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Trial registered on ANZCTR


Registration number
ACTRN12619000899145
Ethics application status
Approved
Date submitted
7/06/2019
Date registered
26/06/2019
Date last updated
26/06/2019
Date data sharing statement initially provided
26/06/2019
Type of registration
Prospectively registered

Titles & IDs
Public title
Evaluation of peripheral intravenous volume analysis in patients receiving haemodynamic monitoring
Scientific title
A prospective study of venous waveform-derived volume status via peripheral intravenous volume analysis in patients receiving invasive haemodynamic monitoring
Secondary ID [1] 298498 0
Nil
Universal Trial Number (UTN)
Trial acronym
Linked study record

Health condition
Health condition(s) or problem(s) studied:
cardiovascular instability 313185 0
Condition category
Condition code
Cardiovascular 311647 311647 0 0
Other cardiovascular diseases

Intervention/exposure
Study type
Interventional
Description of intervention(s) / exposure
This study will use the medical 'peripheral intraVenous waveform analysis' (PIVA) device with its intravenous line with sensor for the procedure. A peripheral intravenous line is routinely placed as part of the clinical care. The PIVA intravenous line with sensor will be connected to the PIVA monitor. PIVA signals will be obtained and stored in the monitor for subsequent analysis. PIVA data will not be used to inform patient treatment. A member of the investigating team will ensure that the PIVA device is set-up and running correctly. Treating clinicians will be provided with a bedside tutorial on the device and asked to continue to provide routine care. Clinical and physiological parameters will be recorded in their routine fashion by clinical staff, this will include the administration of fluid therapy or the use of vasoactive medicines or mechanical ventilation. Clinical information will then be retrieved retrospectively from the patients medical record by a member of the investigating team.
Intervention code [1] 314691 0
Treatment: Devices
Comparator / control treatment
Patients are their own controls and the PIVA-derived data will be compared to standard haemodynamic parameters routinely collected for hospitalised patients.
Control group
Active

Outcomes
Primary outcome [1] 320352 0
Change in blood pressure derived from the PIVA sensor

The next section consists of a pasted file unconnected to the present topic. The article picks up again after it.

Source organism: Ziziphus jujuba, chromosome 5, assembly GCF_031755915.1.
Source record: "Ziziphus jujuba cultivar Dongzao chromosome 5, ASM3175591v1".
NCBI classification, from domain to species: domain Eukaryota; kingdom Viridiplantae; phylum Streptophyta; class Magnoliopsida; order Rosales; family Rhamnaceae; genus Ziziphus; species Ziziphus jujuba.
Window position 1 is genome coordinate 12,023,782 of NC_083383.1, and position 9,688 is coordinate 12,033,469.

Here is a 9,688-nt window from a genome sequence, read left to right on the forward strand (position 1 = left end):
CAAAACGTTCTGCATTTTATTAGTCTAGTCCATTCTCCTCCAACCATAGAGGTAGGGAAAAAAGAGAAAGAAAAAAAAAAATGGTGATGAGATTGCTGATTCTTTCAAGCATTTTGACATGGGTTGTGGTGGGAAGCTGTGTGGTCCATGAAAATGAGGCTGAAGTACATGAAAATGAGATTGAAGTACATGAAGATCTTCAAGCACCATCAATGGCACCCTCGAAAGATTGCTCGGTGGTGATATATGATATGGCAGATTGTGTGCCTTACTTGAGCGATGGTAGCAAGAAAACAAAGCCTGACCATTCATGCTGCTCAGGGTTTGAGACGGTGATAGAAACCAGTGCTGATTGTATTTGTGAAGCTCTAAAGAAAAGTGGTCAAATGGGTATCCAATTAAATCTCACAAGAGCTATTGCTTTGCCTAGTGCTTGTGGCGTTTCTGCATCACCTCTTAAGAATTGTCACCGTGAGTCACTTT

Timepoint [1] 320352 0
Changes in the venous waveform assessment of volume status from baseline over a minimum period of 2 hours
Secondary outcome [1] 371315 0
Ease of PIVA use
Timepoint [1] 371315 0
Questionnaire to be completed by bedside staff after a minimum of 2 hours use with a determination of 'strongly disagree/disagree/neutral/agree/strongly agree being recorded
Secondary outcome [2] 371726 0
Difficulty to use PIVA
Timepoint [2] 371726 0
Questionnaire to be completed by bedside staff after a minimum of 2 hours use with a determination of 'strongly disagree/disagree/neutral/agree/strongly agree being recorded
Secondary outcome [3] 371727 0
Assessment of difficultly to obtain good quality data while monitoring with the PIVA device
Timepoint [3] 371727 0
Questionnaire to be completed by bedside staff after a minimum of 2 hours use with a determination of 'strongly disagree/disagree/neutral/agree/strongly agree being recorded
Secondary outcome [4] 371989 0
Change in fluid balance occurring over the first 2 hours of PIVA monitoring period
Timepoint [4] 371989 0
Changes in the fluid balance state from baseline over a minimum period of 2 hours

Eligibility
Key inclusion criteria
adult aged equal to or older than 18 years
expected to under go surgery with invasive haemodynamic monitoring
expected to admitted to the intensive care unit and receiving haemodynamic montoring
Minimum age
18 Years
Maximum age
No limit
Gender
Both males and females
Can healthy volunteers participate?
No
Key exclusion criteria
No invasive hemodynamic monitoring planned
No invasive hemodynamic monitoring present
No peripheral venous catheter present
Female patients who are pregnant or lactating
Active irregular heart rhythm
Congenital heart disease
Restrictive cardiomyopathy (e.g. due to amyloidosis)
Severe mitral stenosis, moderate or severe aortic stenosis, or mitral or aortic valve replacement
Extracorporeal circulation (e.g. cardiopulmonary bypass, LVAD, ECMO, or active dialysis during measurement)
Dual lung ventilation
Use of vasopressors, starches, lipids (including propofol), or dextrose solutions greater than 5% concentration through the IV line.